The fall of 1977 brought the announcement of the 1978 AMC Gremlin models. New for the X package was a wide stripe that ran from front to back over the wheel arches and across the rocker panels, with a large "Gremlin X" name carried on the lower door area.
Customers on a tighter budget could get a standard
six-cylinder Gremlin for under $3,400.
All Gremlins got a new instrument panel, mostly because the panel was shared with AMC's new Concord (formerly the Hornet). The rich-looking new panel was a great improvement over the earlier multi-piece dash.
There was also a special model, the limited-edition Gremlin GT. The GT featured a side stripe reminiscent of the earliest Gremlin X stripe, though larger and bolder.
More exciting were the body-color fender flares and front air dam, as well as body-color bumpers, all of which combined to give the GT a modern, aggressive look.
Standard equipment included spoke-style wheels, DR70 x 14 outline white-letter steel-belted radials, front sway bar, dual black mirrors, rally instrument panel with tachometer, and more.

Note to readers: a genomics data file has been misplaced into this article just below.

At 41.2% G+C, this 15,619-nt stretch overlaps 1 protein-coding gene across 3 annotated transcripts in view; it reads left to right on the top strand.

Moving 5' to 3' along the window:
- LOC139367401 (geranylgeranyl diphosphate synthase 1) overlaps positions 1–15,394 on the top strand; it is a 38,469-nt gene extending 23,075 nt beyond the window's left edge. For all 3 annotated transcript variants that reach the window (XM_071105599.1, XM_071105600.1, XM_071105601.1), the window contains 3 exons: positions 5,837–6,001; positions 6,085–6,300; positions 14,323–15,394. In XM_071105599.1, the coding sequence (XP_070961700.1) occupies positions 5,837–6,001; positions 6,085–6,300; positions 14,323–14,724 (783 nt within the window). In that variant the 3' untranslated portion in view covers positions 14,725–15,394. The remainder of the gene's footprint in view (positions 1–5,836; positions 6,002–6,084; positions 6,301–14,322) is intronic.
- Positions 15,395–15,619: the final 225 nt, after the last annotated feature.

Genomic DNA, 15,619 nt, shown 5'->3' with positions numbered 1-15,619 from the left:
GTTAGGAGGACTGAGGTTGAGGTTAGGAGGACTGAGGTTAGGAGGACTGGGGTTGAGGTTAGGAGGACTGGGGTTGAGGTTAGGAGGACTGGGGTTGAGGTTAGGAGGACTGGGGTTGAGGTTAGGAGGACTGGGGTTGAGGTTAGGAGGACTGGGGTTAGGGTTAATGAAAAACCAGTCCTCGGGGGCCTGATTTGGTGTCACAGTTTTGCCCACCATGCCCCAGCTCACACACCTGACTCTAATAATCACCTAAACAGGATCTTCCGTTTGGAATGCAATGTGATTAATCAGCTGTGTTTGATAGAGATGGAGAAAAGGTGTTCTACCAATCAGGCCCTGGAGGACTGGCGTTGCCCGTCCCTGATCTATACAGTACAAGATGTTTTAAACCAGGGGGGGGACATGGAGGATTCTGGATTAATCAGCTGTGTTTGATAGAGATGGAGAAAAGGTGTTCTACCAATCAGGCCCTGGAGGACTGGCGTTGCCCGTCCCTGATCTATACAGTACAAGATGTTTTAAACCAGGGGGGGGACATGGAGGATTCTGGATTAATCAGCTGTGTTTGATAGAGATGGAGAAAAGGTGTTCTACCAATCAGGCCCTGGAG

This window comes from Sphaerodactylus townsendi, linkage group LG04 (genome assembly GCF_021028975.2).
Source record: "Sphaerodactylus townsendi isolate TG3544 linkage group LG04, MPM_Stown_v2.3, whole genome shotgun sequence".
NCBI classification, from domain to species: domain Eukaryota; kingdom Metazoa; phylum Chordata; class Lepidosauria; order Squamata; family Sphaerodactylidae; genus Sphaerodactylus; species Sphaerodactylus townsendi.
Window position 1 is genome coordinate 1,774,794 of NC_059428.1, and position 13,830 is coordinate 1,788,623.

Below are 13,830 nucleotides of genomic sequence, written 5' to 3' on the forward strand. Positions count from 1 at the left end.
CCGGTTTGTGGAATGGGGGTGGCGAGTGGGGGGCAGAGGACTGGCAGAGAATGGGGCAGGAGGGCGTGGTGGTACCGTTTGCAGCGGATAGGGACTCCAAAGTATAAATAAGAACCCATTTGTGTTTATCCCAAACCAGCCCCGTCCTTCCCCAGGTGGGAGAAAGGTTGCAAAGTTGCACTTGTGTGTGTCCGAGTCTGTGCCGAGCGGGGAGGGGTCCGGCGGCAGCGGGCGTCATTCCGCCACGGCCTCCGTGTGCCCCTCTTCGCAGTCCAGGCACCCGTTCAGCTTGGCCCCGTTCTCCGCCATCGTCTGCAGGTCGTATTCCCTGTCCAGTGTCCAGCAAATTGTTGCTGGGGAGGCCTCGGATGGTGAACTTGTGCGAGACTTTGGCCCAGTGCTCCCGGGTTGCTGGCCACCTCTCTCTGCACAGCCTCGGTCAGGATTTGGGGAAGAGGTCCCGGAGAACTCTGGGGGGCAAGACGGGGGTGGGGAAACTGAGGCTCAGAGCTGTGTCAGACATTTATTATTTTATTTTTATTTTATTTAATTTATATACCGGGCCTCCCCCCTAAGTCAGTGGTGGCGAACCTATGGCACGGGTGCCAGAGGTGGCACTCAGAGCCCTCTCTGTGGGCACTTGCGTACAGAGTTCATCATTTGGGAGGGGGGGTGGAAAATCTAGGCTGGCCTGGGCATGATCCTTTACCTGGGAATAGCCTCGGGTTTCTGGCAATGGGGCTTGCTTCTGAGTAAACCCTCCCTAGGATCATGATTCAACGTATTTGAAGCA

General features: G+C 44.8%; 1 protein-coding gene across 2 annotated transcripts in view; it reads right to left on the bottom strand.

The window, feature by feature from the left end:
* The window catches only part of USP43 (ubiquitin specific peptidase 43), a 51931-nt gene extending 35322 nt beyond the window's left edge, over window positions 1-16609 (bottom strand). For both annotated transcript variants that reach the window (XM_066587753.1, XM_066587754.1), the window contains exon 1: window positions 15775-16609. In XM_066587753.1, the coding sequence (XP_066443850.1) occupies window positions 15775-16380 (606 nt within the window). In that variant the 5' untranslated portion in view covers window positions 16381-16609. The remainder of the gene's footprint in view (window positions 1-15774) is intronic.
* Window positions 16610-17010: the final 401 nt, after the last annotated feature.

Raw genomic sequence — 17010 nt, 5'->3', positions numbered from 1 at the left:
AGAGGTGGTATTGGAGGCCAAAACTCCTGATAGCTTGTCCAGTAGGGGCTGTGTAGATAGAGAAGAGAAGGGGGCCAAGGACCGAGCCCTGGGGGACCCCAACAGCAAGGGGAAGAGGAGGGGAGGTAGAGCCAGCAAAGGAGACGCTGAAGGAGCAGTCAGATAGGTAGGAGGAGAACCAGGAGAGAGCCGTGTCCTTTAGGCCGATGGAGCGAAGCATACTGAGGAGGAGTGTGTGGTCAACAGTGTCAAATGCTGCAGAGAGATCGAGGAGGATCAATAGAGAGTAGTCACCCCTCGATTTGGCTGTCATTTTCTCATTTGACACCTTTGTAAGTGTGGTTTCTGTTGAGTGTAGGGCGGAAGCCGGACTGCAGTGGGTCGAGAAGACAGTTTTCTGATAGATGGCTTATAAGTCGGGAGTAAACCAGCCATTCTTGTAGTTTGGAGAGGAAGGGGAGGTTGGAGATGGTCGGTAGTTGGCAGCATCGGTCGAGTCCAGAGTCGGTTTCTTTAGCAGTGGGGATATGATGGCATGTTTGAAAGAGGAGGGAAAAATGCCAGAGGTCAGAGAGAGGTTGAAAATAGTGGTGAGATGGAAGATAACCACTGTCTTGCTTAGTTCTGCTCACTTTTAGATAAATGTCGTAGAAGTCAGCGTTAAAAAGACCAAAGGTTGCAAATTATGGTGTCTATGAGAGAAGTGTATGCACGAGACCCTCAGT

It's a pity AMC hadn't introduced the Gremlin GT a few years earlier, because it probably would have sold like crazy. As it was, with Gremlin long overdue for a replacement, GT sales were modest.
In fact, sales of all Gremlins had become minimal. Just 22,104 were made for the model year, including 6,349 fours. By mid-summer of 1978 came news that the Gremlin was being phased out to make way for the new Spirit series.
In all, 691,196 Gremlins were built. Certainly, Dick league's bobtailed little hatchback had stolen a march on Detroit's Big Three, and it enjoyed its best years early on.
But there was no holding back the Chevy and Ford subcompacts once they hit the market with their four-cylinder engines and broader model ranges. (Ford made almost a half-million Pinto sedans and wagons for 1972 alone.)
Gremlin outlasted the Vega by a year, but Chevy already had the Vega-based Monza and squarish Chevette to dangle before shoppers in the segment.
Chrysler first tried captive-import subcompacts from England and Japan to draw buyers, but in 1978, it released the Dodge Omni and Plymouth Horizon. Not only were they handy four-door hatchbacks, but they were the first U.S.-built small cars with front-wheel drive, starting a trend that would soon sweep Detroit.
Curiously the folks at AMC's Mexican affiliate were so fond of the Gremlin they continued to use the name for several more years after it faded in the U.S. They knew a good thing when they saw it.
For models, prices, and production numbers for the 1970-1978 AMC Gremlin, continue on to the next page.
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